October 1 is the International Day of the Older Person, and the World Health Organization (WHO) has released new guidelines on community-level interventions to manage declines in intrinsic capacity of older people a few days earlier.
Intrinsic capacity is the composite of all the physical and mental capacities of an individual;
Functional ability is the combination and interaction of intrinsic capacity with the environment a person inhabits.
By the year 2050, 1 in 5 people in the world will be aged 60 and older.
Even in the rich world, people may not be getting the integrated services they need. In a survey of 11 high-income countries, up to 41% of older adults (age ≥65 years) reported care coordination problems in the past two years.
Older adults are more likely to experience chronic conditions and often multiple conditions at the same time. Yet today’s health systems generally focus on the detection and treatment of individual acute diseases.
The WHO Guidelines on Integrated Care for Older People (ICOPE) propose evidence-based recommendations for health care professionals to prevent, slow or reverse declines in the physical and mental capacities of older people. These recommendations require countries to place the needs and preferences of older adults at the centre and to coordinate care.
The ICOPE Guidelines will allow countries to improve the health and well-being of their older populations, and to move closer to the achievement of universal health coverage for all at all ages.
The ICOPE guidelines offer evidence-based direction on:
- comprehensive assessment of health status in an older person
- delivery of the integrated health care that will enable an older person to maintain their physical and mental capacities, and/or to slow or reverse any declines in these
- delivery of interventions to support caregivers.
The ICOPE guidelines will assist health care professionals in clinical settings to detect declines in physical and mental capacities and to deliver effective interventions to prevent and delay progression.
Important elements of integrated care at the community level are:
- a comprehensive assessment and care plan shared with all providers
- common care and treatment goals across different providers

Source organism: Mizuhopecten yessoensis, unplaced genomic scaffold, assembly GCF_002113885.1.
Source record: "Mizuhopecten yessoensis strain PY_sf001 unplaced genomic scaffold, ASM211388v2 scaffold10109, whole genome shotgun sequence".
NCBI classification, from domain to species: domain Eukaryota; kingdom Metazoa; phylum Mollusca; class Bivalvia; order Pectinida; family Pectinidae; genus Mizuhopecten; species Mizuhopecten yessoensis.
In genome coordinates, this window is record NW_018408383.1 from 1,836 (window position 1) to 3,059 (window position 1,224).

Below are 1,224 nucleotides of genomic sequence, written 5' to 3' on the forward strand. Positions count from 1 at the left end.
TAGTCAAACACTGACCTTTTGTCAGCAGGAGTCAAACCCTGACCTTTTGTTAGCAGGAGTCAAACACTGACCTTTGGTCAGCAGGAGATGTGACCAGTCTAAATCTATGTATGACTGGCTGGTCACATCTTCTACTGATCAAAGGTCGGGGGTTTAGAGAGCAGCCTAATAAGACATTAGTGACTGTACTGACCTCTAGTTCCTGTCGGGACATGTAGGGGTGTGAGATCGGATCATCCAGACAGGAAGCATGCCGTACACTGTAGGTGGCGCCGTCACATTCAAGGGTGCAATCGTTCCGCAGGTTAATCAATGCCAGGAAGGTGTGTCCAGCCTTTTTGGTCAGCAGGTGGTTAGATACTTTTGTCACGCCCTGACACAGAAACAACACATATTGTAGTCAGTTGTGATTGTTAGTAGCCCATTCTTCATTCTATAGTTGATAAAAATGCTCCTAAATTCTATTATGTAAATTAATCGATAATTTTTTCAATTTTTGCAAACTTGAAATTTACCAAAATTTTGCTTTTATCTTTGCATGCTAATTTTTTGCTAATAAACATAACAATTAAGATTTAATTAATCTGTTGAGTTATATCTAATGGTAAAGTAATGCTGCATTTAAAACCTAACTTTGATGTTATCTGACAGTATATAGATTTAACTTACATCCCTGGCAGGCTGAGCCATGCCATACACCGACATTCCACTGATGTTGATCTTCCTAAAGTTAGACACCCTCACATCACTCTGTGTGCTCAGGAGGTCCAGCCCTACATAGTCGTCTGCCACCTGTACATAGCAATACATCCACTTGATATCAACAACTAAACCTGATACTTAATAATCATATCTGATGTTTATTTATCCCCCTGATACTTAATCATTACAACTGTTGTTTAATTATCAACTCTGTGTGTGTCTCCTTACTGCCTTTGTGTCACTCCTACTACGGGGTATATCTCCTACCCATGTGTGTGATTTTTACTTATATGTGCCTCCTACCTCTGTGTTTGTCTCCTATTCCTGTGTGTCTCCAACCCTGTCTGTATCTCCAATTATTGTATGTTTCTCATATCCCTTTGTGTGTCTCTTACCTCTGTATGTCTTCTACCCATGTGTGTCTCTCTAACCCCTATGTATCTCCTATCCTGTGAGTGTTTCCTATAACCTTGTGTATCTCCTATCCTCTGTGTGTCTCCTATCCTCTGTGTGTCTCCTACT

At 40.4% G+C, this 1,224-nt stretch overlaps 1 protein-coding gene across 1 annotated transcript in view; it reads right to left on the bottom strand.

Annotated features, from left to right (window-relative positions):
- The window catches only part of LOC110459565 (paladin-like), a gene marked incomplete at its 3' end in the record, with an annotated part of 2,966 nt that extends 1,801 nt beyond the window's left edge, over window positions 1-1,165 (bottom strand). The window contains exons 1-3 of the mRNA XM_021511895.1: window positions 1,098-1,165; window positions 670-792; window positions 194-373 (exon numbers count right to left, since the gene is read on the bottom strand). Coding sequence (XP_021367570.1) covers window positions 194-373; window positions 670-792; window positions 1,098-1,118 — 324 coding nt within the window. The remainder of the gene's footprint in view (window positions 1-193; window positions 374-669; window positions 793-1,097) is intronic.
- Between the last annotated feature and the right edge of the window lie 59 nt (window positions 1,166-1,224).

- community outreach and home-based interventions
- support for self-management
- comprehensive referral and monitoring processes
- community engagement and caregiver support.
A. Improve Musculoskeletal function, mobility and vitality
- Multimodal exercise, including progressive strength resistance training– for those with declining physical capacity
- Oral supplemental nutrition with dietary advice– for those affected by undernutrition
B. Maintain sensory capacity
3. Routine screening for visual impairment in the primary care setting, and timely provision of comprehensive eye care
4. Screening followed by provision of hearing aids should be offered to older
people for timely identification and management of hearing loss
C. Prevent severe cognitive impairment and promote psychological well being
5. Cognitive stimulation can be offered to older people with cognitive impairment,
with or without a formal diagnosis of dementia
6. Older adults who are experiencing depressive symptoms can be offered brief,
structured psychological interventions, in accordance with WHO mhGAP
intervention guidelines delivered by health care professionals with a good
understanding of mental health care for older adults.
D. Manage age-associated conditions such as urinary incontinence
7. Prompted voiding for the management of urinary incontinence can be offered
for older people with cognitive impairment
8. Pelvic floor muscle training, alone or combined with bladder control strategies
and self-monitoring, should be recommended for older women with urinary
incontinence (urge, stress or mixed).
E. Prevent Falls
9. Medication review and withdrawal (of unnecessary or harmful medication) can
be recommended for older people at risk of falls
10. Multimodal exercise (balance, strength, flexibility and functional training) should
be recommended for older people at risk of falls
11. Action on hazards – following a specialist’s assessment, home modifications to
remove environmental hazards that could cause falls should be recommended for
older people at risk of falls
12. Multifactorial interventions integrating assessment with individually tailored
interventions can be recommended to reduce the risk and incidence of falls among
F. Support Caregivers
13. Psychological intervention, training and support should be offered to family
members and other informal caregivers of care-dependent older people,
particularly but not exclusively when the need for care is complex and extensive
and/or there is significant caregiver strain.
Link to WHO news release:
Link to WHO’s ICOPE brochure (English) [PDF]:
Link to the full ICOPE guidelines (English) [PDF]: